• Checks for abdominal bloating
  • Uses a stethoscope to listen to sounds within the abdomen
  • Taps on the abdomen to check for tenderness or pain

A health care provider may recommend eliminating all milk and milk products from a person’s diet for a short time to see if the symptoms resolve. Symptoms that go away when a person eliminates lactose from his or her diet may confirm the diagnosis of lactose intolerance.

Medical tests: A health care provider may order special tests to provide more information. Health care providers commonly use two tests to measure how well a person digests lactose:

Hydrogen breath test: This test measures the amount of hydrogen in a person’s breath. Normally, only a small amount of hydrogen is detectable in the breath when a person eats or drinks and digests lactose. However, undigested lactose produces high levels of hydrogen. For this test, the patient drinks a beverage that contains a known amount of lactose. A health care provider asks the patient to breathe into a balloon-type container that measures breath hydrogen level. In most cases, a health care provider performs this test at a hospital, on an outpatient basis. Smoking and some foods and medications may affect the accuracy of the results. A health care provider will tell the patient what foods or medications to avoid before the test.

Stool acidity test: Undigested lactose creates lactic acid and other fatty acids that a stool acidity test can detect in a stool sample. Health care providers sometimes use this test to check acidity in the stools of infants and young children. A child may also have glucose in his or her stool as a result of undigested lactose. The health care provider will give the child’s parent or caretaker a container for collecting the stool specimen. The parent or caretaker returns the sample to the health care provider, who sends it to a lab for analysis.

Treatment and medications

Cutting down your intake of milk products that contain lactose from your diet most often eases symptoms. Also look at food labels for hidden sources of lactose in non-milk products (even some beers) and avoid these.

Most people with low lactase levels can drink up to one-half cup of milk at one time (2 to 4 ounces) without having symptoms. Larger servings (more than 8 oz.) may cause problems for people with the deficiency.

Milk products that may be easier to digest include:

  • Buttermilk and cheeses (which contain less lactose than milk)
  • Fermented milk products, such as yogurt
  • Goat’s milk
  • Ice cream, milkshakes, and aged or hard cheeses
  • Lactose-free milk and milk products
  • Lactase-treated cow’s milk for older children and adults
  • Soy formulas for infants younger than 2 years
  • Soy or rice milk for toddlers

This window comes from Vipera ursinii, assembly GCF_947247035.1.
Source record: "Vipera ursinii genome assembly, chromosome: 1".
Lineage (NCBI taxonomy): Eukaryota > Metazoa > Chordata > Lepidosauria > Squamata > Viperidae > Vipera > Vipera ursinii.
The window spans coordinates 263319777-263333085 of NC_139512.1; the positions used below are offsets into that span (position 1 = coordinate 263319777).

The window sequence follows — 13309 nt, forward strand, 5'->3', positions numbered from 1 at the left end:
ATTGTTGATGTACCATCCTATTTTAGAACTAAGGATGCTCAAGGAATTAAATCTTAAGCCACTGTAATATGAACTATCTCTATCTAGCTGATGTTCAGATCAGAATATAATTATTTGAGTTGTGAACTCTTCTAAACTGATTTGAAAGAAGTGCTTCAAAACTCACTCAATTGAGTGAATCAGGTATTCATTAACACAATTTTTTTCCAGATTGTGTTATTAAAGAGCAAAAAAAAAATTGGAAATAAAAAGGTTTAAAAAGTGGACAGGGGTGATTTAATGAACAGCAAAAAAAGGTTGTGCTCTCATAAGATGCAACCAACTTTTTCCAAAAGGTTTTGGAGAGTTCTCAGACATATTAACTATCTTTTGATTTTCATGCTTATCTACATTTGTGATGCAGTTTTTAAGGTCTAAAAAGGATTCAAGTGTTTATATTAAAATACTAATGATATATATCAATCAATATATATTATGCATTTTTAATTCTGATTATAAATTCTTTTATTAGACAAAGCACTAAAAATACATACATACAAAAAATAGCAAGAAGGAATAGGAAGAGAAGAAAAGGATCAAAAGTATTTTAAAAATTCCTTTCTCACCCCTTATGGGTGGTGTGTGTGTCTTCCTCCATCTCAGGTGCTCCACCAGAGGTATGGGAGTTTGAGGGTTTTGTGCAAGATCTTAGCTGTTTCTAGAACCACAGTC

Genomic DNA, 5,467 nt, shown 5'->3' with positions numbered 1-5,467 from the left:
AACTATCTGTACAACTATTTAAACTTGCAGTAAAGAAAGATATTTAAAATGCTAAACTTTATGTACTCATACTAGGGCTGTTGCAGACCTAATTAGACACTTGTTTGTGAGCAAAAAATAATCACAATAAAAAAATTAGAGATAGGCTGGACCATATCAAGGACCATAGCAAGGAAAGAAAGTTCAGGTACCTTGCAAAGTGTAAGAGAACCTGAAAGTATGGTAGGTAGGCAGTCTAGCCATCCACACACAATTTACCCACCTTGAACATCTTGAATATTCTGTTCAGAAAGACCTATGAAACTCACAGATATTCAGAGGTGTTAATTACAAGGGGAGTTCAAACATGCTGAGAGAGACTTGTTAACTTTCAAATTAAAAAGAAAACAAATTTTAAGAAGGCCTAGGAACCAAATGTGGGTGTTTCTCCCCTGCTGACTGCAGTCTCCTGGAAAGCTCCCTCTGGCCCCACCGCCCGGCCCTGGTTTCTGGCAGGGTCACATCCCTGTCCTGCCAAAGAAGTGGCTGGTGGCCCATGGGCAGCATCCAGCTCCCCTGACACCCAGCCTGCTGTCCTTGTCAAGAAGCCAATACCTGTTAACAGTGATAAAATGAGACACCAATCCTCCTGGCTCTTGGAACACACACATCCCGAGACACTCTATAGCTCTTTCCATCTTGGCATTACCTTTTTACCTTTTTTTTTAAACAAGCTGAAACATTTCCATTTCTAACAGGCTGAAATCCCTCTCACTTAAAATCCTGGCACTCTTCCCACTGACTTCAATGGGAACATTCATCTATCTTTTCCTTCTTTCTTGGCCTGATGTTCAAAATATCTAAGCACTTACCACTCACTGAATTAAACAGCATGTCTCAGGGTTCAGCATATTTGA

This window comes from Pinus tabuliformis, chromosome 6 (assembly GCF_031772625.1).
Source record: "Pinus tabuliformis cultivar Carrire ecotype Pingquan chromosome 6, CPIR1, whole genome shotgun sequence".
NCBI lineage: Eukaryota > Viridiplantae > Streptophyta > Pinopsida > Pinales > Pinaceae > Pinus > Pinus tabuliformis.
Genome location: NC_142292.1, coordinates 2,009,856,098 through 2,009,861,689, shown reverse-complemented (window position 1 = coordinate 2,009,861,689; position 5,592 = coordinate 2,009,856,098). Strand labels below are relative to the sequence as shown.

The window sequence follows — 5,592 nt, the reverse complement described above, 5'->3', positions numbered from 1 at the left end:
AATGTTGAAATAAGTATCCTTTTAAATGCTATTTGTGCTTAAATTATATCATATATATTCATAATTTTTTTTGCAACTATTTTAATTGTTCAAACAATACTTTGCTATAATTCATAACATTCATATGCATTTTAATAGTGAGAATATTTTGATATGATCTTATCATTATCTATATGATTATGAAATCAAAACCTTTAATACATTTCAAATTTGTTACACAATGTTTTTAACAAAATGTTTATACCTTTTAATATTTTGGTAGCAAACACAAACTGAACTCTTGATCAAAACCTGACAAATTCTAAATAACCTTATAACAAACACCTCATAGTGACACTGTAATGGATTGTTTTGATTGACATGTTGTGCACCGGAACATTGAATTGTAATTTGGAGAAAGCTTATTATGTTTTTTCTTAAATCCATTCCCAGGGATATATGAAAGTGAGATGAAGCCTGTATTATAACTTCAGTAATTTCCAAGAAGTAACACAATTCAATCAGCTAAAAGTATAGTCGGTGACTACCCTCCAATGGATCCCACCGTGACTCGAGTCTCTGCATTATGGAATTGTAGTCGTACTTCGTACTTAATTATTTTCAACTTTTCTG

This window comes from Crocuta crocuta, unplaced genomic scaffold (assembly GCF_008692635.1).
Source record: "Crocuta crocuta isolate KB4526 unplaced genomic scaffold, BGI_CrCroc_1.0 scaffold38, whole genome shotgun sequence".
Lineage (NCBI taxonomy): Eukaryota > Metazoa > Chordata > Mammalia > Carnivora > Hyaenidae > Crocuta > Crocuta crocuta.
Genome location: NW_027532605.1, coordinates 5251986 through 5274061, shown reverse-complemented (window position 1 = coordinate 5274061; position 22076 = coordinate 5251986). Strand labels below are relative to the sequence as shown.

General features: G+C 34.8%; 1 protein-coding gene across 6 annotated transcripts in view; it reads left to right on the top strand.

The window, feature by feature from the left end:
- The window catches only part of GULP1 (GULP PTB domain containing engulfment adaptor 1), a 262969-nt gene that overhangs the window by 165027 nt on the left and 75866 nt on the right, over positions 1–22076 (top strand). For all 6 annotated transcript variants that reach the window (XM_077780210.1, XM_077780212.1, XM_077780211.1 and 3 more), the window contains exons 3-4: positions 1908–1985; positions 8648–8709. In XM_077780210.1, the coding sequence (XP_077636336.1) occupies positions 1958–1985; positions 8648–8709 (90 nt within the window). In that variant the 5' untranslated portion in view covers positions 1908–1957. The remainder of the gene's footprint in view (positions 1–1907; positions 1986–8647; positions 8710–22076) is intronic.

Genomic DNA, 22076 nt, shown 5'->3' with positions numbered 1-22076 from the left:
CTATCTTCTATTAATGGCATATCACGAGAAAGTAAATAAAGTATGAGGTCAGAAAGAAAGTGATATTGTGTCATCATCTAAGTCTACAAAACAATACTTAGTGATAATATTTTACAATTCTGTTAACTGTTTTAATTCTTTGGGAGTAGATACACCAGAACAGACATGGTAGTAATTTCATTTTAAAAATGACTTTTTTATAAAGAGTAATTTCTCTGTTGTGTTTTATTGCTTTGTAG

You can add lactase enzymes to regular milk. You can also take these enzymes as capsules or chewable tablets. There are also many lactose-free dairy products available.

Not having milk in your diet can lead to a shortage of calcium, vitamin D, riboflavin, and protein. You need 1,000 to 1,500 mg of calcium each day depending on your age and gender. Some things you can do to get more calcium in your diet are:

  • Take calcium supplements with Vitamin D. Talk to your health provider about which ones to choose.
  • Eat foods that have more calcium (such as leafy greens, oysters, sardines, canned salmon, shrimp, and broccoli).
  • Drink orange juice with added calcium.

Prevention

The prevention of lactose intolerance actually aims to prevent or alleviate its symptoms, not the condition itself. Of course, the symptoms can be avoided altogether by not consuming anything that contains lactose. This, however, can be difficult since traces of milk and lactose can be found in many pre-made foodstuffs, and not only in dairy products like cheese, milk, yogurt and such. Vegan foods are a good alternative since soy milk, soy yogurt and others do not contain lactose.

Those who do not suffer from severe lactose intolerance can simply focus on foods with low content of lactose, such as low-lactose Cheddar or Swiss cheese, yogurts with active live cultures and similar. Milk will cause much less discomfort if consumed in combination with meals and not alone. In addition, there are lactose formulas that can be purchased in drugstores and used to pre-treat the milk. If added to milk, which is then refrigerated for 24 hours, these formulas can hydrolyse up to 99 percent of the lactose.

It is important to realize that lactose intolerance does not mean having to give up on dairy products forever. Sometimes this condition is only temporary and associated with other gastrointestinal problems, such as stomach flu, a parasitic infection or inflammatory bowel disease.